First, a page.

There are an infinite number of causes that enter into homicide. For instance, the growth of Ku Klux Klamism has produced a good many by intensifying religious differences. Prohibition has been the cause of many of them. The jails in many places are filled with violaters of the prohibition law, none of them for murders as between different gangs of bootleggers. They will increase as long as there is prohibition. At least I don't want people to stop bootlegging. Liberty is worth fighting for. Strikes and lock-outs cause them. The cheapening of the value of life by the great war undoubtedly causes many, and a surprising number by returned soldiers. But, the psychology was not confined to returned soldiers; it affected all classes. In this country


the mixture of races and creeds has been a prolific cause of homicide. Our figures have been compared with England but of course the people who talk about it, as a rule, know nothing about England. As nearly as I can get at it, there have been for the last few years one hundred and fifty murders reported in England and Wales, with about thirty-five convictions carrying the death penalty. Of these thirty-five, twenty were reprieved so the executions were about fifteen where this country probably has had three or four hundred, with a population of two and one-half times as great.

If examples would do anything, nobody would kill any more. English courts probably have trials quicker, but that does not mean justice, neither does it mean a deterrent. Nobody would dare say a word about a criminal case in England, in any way reflecting upon any person connected or allowed to be connected with it until after the trial. Papers/ We tray all the cases and convict all of the defendants within a week of the time the thing has happened, and it is almost impossible to get a fair trial in this country.

Another thing is that newer countries produce more violations of law than older countries. A violation of law simply means getting out of the old rut, which is violating a custom, and the ruts are not as deep in newer countries as in older ones. Someone may call your attention to Canada. This is no exception. Take out the large cities and the mining districts and the manufacturing centers in Canada and America and the results will be the same. Canada has few large cities and a fairly homeogenous population.


I do not like the idea of our fellows accepting the "fool" statements that are made by the sadists. People get punished quickly enough.

You suggest to me that if everybody knew that every crime would be punished wouldn't they stop? Probably they would, but if everybody gave up committing them, they would likewise stop. Nobody knows that every crime would be punished. In the first place, they don''t know what the word means. Everybody who robs or kills prepared an escape and generally succeed in making it. That is true the world over and always will be true. Only the timid can be kept from it by fear of punishment and the people who commit crimes are not timid. I use the word crime because other people use it. That word never should be used. Crime is only a violation of custom and habit that has become the subject of a penal statute, and that is all there is about it. For instance, we have statutes against cheating, but there is not a newspaper in the world that does not carry lying advertisements and not a merchant who does not cheat. Advertisers write for the purpose of imposing upon "damn" fools and making them buy something they do not want and cannot pay for. Over-reaching is business. Selling real estate and services,--all sorts of things are alike. But, only the poor get hooked under such statutes.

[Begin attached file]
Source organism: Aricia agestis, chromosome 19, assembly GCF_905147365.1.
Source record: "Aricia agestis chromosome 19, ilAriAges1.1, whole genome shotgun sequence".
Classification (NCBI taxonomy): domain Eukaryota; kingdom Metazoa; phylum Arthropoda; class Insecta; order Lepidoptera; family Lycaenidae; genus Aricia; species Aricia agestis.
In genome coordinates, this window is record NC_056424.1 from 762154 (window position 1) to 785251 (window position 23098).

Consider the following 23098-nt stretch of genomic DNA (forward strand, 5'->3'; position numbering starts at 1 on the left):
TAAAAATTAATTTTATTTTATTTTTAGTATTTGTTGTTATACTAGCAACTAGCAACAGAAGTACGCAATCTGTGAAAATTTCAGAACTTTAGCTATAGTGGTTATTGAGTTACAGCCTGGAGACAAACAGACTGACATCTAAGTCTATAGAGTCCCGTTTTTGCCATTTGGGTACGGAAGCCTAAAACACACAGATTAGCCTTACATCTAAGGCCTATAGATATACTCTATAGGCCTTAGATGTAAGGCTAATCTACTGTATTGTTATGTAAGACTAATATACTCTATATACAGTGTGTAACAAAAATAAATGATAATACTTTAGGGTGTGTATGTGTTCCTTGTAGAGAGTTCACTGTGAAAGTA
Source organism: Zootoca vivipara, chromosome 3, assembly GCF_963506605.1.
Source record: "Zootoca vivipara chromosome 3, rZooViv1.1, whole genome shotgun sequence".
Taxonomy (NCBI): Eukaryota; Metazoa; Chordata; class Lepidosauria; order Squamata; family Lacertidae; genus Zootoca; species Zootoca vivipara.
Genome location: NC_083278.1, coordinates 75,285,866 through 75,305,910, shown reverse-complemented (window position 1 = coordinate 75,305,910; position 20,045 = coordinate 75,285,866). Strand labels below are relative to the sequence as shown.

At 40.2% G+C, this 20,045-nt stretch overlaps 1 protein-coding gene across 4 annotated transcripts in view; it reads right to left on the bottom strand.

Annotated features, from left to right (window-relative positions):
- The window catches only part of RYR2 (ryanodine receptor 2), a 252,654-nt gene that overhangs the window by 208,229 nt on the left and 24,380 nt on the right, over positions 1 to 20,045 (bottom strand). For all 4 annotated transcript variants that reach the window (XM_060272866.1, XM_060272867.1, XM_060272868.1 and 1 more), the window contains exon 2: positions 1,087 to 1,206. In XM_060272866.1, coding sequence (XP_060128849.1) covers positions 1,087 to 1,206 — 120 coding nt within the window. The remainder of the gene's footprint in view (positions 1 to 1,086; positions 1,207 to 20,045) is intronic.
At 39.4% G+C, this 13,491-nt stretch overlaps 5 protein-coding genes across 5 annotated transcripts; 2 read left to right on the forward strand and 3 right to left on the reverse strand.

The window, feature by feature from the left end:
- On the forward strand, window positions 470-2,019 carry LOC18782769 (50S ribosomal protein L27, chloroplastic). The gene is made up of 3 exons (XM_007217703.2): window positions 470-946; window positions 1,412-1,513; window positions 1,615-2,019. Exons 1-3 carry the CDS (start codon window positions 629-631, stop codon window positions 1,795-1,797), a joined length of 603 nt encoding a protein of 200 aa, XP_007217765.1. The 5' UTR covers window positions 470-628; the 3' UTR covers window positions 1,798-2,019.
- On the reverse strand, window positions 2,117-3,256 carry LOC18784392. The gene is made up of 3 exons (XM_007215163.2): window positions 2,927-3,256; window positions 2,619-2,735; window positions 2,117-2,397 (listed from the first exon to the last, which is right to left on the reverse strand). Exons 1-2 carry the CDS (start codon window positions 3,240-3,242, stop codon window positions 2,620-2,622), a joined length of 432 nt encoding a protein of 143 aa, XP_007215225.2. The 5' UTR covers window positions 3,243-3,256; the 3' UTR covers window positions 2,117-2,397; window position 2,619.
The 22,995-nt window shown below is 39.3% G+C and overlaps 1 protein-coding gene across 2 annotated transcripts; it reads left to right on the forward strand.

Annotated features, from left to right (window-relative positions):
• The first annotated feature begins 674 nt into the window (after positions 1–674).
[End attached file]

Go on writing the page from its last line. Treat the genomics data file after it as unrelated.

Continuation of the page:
I have never had as much sympathy as I might with many of the books against capital punishment. They have taken a religious attitude which is of no value. I would do as you do, I would


use it where I could get any results, but a man cannot submit to it in his own thinking, at least.

The tendency is to make penalties worse instead of better. There are some such things in your book, good as it is. People argue there would be more convictions if we got rid of the death penalty. Probably there would but penalties are too hard anyhow, and prisons are too horrible. This is much more important than capital punishment because there are tens of thousands in prison where there is one who is executed. And, anyway, to a sane person a long term of imprisonment is worse that death. It does not shock we sensitive people so much, but it is really worse. I have an idea that if you had a choice to die from some natural cause or to go to prison, you would want to die. If you knew you were liable to go to prison for a long term of years, when you went to bed, you would hope you would not wake up. That does not mean that a person would hasten to land himself in the frying pan.

I hope you will excuse the length of this letter. Perhaps it will not be of any value to you, but I think it may possibly give you a little different slant on some things. With kind regards, I am

Very truly yours,

P.S. I note on re-reading your
letter that you refer for
statistics to Dr. Haufman
of the Babson Institute and
the Prudential. I wish you would
have them send me copies. I still
think I can explain them if I see